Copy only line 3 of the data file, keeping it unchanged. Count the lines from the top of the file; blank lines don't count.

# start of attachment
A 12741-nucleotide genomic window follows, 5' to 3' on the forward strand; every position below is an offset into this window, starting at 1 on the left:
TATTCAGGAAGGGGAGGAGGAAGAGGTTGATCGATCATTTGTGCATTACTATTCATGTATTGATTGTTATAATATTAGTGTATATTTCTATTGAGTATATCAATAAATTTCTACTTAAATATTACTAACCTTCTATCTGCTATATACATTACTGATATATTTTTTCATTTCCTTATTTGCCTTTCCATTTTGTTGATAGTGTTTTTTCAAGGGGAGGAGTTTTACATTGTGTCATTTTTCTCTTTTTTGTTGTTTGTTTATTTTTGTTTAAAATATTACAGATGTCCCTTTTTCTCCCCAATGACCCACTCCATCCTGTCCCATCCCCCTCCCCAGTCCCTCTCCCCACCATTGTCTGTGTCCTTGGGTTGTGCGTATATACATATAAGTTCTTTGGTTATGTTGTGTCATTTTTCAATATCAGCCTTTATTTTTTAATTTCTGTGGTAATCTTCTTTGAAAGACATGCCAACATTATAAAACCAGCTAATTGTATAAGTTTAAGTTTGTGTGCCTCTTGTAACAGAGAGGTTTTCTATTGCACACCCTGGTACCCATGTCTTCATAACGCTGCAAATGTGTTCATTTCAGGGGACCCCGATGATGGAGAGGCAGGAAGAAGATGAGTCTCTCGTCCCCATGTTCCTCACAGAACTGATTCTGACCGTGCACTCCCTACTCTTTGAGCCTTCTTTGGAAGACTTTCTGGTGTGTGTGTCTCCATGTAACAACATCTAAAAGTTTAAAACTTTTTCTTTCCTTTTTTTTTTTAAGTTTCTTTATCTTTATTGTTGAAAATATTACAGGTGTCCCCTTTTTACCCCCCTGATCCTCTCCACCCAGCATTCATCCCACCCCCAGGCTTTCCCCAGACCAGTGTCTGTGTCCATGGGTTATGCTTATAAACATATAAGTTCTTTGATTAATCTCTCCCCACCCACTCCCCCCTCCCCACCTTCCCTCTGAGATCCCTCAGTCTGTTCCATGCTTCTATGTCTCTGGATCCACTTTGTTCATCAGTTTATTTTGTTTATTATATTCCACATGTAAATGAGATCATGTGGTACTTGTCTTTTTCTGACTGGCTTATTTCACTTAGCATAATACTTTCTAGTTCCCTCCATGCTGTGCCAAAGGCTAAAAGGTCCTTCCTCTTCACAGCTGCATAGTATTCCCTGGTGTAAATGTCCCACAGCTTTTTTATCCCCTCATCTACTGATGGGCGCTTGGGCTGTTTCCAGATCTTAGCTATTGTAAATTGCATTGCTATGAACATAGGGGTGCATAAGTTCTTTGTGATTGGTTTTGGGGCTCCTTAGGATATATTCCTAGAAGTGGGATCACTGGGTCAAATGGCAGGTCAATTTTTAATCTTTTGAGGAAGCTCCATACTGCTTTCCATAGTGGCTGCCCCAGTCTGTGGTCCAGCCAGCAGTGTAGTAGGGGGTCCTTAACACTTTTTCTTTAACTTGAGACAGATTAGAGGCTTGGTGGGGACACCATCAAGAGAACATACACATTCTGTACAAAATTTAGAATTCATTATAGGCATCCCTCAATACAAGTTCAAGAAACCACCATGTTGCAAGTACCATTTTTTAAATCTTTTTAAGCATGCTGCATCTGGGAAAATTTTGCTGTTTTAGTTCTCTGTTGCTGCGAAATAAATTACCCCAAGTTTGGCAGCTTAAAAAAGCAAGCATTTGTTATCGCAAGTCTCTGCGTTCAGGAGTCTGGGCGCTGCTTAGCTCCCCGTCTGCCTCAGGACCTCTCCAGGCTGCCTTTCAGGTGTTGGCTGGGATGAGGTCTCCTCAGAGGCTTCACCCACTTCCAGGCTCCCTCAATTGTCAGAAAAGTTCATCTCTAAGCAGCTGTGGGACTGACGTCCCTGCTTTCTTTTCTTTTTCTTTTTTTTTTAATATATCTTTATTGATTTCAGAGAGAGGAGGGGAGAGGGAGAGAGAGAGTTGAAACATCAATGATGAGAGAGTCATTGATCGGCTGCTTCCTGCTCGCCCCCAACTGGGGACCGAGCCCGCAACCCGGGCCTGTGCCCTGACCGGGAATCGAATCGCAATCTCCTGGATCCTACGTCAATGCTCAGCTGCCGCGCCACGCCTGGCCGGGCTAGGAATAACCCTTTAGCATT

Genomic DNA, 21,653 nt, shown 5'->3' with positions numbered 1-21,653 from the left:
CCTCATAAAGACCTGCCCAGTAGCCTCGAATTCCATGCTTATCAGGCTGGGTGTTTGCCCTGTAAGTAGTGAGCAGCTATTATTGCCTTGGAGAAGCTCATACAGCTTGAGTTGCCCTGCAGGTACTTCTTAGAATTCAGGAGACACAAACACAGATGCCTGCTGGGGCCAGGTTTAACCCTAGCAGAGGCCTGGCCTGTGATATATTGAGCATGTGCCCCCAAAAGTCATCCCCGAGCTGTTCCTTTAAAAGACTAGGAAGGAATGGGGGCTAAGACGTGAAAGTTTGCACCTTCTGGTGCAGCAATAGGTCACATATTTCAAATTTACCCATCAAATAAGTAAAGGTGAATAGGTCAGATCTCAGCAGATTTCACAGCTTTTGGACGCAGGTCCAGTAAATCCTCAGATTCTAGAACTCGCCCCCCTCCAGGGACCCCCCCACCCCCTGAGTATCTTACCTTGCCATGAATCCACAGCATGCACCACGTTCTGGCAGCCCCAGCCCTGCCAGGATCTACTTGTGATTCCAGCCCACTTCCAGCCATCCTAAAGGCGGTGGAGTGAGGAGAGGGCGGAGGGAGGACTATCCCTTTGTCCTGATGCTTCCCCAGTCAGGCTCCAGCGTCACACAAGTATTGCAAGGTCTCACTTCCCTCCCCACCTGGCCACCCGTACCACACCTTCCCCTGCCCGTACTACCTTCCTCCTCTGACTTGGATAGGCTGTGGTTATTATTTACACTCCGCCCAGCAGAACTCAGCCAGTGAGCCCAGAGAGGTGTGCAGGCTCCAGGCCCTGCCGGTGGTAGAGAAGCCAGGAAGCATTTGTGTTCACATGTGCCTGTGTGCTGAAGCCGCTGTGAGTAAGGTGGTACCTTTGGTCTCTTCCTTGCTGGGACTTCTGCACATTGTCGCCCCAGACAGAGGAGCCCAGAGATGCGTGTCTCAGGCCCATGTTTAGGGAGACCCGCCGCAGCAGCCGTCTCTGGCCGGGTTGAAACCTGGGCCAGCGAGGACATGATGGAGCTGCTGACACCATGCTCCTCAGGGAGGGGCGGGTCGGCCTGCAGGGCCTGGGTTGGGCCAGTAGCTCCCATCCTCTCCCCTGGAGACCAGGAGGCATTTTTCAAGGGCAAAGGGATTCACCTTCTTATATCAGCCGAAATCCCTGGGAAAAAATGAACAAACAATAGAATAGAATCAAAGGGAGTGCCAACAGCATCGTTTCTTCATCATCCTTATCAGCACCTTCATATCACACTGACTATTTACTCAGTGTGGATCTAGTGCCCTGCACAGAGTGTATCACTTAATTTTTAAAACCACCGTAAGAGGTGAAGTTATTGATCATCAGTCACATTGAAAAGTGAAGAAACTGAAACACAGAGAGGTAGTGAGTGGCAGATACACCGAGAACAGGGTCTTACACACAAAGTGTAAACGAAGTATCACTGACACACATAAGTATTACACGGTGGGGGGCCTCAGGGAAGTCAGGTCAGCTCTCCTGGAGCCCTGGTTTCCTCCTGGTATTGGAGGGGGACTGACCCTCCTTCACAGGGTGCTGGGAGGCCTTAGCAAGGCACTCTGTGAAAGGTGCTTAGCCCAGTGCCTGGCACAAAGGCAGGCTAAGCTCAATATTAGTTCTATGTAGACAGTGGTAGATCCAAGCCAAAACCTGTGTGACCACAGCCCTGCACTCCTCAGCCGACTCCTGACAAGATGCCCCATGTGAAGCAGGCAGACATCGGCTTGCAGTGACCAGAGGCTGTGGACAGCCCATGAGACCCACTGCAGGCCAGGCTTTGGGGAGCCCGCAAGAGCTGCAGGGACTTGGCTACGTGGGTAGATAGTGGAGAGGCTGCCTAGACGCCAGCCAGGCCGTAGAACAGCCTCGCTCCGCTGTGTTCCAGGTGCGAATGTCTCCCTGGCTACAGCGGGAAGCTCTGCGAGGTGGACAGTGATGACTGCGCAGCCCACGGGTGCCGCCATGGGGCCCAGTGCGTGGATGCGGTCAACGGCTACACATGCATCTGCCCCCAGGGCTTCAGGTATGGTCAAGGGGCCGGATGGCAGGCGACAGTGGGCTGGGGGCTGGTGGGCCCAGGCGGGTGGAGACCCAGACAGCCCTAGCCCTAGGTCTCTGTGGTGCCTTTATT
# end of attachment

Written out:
Genomic DNA, 21,653 nt, shown 5'->3' with positions numbered 1-21,653 from the left: